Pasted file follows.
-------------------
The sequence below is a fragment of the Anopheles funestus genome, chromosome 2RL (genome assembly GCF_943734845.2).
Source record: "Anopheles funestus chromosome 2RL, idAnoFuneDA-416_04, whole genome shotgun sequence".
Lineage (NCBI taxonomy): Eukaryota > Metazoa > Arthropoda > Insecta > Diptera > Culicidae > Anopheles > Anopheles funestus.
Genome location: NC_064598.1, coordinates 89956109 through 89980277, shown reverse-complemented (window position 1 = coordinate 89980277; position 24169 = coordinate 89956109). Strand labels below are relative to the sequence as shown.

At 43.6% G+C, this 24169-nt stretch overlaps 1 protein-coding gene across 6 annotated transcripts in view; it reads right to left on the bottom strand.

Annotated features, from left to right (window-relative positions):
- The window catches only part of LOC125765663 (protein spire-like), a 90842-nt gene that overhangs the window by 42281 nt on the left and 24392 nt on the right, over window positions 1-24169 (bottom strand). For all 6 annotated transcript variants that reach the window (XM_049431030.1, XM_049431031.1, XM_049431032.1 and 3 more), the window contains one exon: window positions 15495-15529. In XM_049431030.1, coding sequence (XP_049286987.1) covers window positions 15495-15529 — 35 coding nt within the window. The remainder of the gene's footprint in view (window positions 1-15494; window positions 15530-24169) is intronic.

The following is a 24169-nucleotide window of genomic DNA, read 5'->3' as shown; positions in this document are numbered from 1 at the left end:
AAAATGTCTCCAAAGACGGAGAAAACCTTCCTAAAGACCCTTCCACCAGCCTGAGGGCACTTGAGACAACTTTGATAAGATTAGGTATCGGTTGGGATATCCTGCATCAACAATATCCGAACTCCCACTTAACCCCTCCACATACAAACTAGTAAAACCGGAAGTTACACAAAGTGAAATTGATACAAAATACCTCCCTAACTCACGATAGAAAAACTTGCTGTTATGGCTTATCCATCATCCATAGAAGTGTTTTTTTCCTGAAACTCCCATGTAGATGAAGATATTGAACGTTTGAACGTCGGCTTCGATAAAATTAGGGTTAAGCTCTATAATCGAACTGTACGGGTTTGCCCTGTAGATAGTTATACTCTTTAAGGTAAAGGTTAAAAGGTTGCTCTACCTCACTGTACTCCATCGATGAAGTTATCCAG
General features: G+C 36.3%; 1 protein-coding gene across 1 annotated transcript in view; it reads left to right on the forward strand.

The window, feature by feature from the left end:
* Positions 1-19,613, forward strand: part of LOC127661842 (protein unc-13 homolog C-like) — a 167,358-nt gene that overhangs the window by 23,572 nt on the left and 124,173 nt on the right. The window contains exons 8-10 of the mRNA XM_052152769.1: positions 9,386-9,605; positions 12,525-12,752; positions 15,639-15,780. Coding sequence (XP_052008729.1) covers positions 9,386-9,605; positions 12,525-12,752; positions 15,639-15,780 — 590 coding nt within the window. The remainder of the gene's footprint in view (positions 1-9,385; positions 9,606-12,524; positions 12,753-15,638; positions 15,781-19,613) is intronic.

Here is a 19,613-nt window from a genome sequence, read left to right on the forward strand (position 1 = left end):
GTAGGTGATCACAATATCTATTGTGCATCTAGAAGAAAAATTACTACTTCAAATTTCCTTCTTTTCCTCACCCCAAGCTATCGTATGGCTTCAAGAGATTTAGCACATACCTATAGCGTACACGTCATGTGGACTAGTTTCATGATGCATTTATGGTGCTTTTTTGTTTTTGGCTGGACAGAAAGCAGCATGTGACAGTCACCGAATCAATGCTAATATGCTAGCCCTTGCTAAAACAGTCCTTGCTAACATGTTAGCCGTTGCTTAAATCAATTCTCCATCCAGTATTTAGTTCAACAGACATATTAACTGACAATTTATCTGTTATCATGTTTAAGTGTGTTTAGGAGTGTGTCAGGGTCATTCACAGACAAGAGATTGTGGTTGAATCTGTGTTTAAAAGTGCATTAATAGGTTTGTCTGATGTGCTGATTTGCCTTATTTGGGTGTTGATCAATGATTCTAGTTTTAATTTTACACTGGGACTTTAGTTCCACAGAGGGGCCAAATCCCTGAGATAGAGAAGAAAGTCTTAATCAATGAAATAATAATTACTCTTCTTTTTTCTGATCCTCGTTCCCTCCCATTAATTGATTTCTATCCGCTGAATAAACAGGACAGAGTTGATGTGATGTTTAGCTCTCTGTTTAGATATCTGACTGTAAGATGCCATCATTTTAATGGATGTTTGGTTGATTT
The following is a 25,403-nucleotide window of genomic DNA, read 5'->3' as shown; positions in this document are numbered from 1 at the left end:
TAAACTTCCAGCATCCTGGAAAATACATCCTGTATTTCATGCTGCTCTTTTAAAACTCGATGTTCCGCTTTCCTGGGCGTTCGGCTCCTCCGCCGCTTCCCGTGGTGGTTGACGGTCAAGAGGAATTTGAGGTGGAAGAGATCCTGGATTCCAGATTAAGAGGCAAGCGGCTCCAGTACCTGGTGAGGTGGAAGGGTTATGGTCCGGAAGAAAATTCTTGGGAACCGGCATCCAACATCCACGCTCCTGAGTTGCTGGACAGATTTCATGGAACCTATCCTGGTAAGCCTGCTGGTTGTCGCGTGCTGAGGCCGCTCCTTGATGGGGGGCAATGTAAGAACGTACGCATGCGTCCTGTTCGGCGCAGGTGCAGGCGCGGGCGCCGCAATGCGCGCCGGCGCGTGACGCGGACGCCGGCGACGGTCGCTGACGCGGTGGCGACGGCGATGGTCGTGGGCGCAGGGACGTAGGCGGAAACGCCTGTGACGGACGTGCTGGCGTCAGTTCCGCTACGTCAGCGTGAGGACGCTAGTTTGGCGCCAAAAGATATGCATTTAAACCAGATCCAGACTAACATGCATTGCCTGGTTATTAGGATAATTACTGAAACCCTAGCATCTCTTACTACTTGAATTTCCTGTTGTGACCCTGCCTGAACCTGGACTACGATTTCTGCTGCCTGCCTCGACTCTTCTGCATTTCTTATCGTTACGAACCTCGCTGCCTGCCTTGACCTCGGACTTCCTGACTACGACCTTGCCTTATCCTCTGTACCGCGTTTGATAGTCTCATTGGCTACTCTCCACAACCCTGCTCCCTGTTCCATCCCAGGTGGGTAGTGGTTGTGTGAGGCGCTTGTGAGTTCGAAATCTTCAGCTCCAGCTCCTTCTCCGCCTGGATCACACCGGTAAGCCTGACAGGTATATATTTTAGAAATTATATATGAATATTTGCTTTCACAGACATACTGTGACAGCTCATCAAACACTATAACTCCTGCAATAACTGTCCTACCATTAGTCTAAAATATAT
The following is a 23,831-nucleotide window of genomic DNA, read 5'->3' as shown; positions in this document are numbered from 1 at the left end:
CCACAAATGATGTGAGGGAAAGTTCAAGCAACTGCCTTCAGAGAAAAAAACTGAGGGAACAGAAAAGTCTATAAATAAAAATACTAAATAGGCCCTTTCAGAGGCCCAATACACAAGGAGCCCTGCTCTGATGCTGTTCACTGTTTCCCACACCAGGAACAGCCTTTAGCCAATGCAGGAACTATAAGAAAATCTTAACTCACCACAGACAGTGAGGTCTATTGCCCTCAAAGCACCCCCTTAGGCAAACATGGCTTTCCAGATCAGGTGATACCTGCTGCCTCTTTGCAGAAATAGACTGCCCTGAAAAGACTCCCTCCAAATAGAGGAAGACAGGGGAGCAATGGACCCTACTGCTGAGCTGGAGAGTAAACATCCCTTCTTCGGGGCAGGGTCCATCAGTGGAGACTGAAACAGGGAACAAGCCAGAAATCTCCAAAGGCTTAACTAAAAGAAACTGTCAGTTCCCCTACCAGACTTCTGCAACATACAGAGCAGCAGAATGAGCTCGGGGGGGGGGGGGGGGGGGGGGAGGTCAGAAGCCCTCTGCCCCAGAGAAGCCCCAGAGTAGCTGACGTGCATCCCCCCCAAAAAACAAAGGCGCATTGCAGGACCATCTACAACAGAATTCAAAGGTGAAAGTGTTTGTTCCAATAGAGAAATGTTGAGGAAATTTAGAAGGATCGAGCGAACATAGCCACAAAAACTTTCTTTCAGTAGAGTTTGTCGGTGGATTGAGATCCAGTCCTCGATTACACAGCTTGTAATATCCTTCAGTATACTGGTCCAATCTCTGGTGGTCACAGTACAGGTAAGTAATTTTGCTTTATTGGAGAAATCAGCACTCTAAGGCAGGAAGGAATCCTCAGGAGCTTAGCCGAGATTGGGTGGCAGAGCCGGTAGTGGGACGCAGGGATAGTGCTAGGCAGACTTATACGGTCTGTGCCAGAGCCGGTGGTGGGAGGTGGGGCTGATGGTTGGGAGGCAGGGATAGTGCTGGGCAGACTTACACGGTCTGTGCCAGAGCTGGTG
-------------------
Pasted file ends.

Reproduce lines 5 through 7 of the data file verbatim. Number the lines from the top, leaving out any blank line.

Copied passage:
At 43.6% G+C, this 24169-nt stretch overlaps 1 protein-coding gene across 6 annotated transcripts in view; it reads right to left on the bottom strand.

Annotated features, from left to right (window-relative positions):
- The window catches only part of LOC125765663 (protein spire-like), a 90842-nt gene that overhangs the window by 42281 nt on the left and 24392 nt on the right, over window positions 1-24169 (bottom strand). For all 6 annotated transcript variants that reach the window (XM_049431030.1, XM_049431031.1, XM_049431032.1 and 3 more), the window contains one exon: window positions 15495-15529. In XM_049431030.1, coding sequence (XP_049286987.1) covers window positions 15495-15529 — 35 coding nt within the window. The remainder of the gene's footprint in view (window positions 1-15494; window positions 15530-24169) is intronic.